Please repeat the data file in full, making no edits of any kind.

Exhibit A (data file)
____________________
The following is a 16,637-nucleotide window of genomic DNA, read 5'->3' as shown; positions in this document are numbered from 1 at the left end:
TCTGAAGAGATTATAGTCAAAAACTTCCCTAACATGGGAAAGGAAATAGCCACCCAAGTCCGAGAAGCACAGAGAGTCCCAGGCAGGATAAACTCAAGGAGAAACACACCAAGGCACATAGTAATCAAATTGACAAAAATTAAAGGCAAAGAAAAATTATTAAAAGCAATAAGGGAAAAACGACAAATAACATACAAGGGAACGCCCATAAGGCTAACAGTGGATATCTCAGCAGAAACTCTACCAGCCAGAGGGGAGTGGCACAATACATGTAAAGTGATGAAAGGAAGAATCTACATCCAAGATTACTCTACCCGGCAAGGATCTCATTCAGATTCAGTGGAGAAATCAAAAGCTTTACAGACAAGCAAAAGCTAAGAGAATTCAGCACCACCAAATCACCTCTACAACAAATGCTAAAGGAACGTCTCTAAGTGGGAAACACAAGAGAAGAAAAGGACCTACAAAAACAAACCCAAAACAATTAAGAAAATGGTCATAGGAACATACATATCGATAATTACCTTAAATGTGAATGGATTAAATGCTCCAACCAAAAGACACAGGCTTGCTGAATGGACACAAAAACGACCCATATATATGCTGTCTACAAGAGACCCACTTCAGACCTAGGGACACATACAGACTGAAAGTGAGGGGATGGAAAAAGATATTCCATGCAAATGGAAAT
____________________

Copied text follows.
The following is a 16,637-nucleotide window of genomic DNA, read 5'->3' as shown; positions in this document are numbered from 1 at the left end:
TCTGAAGAGATTATAGTCAAAAACTTCCCTAACATGGGAAAGGAAATAGCCACCCAAGTCCGAGAAGCACAGAGAGTCCCAGGCAGGATAAACTCAAGGAGAAACACACCAAGGCACATAGTAATCAAATTGACAAAAATTAAAGGCAAAGAAAAATTATTAAAAGCAATAAGGGAAAAACGACAAATAACATACAAGGGAACGCCCATAAGGCTAACAGTGGATATCTCAGCAGAAACTCTACCAGCCAGAGGGGAGTGGCACAATACATGTAAAGTGATGAAAGGAAGAATCTACATCCAAGATTACTCTACCCGGCAAGGATCTCATTCAGATTCAGTGGAGAAATCAAAAGCTTTACAGACAAGCAAAAGCTAAGAGAATTCAGCACCACCAAATCACCTCTACAACAAATGCTAAAGGAACGTCTCTAAGTGGGAAACACAAGAGAAGAAAAGGACCTACAAAAACAAACCCAAAACAATTAAGAAAATGGTCATAGGAACATACATATCGATAATTACCTTAAATGTGAATGGATTAAATGCTCCAACCAAAAGACACAGGCTTGCTGAATGGACACAAAAACGACCCATATATATGCTGTCTACAAGAGACCCACTTCAGACCTAGGGACACATACAGACTGAAAGTGAGGGGATGGAAAAAGATATTCCATGCAAATGGAAAT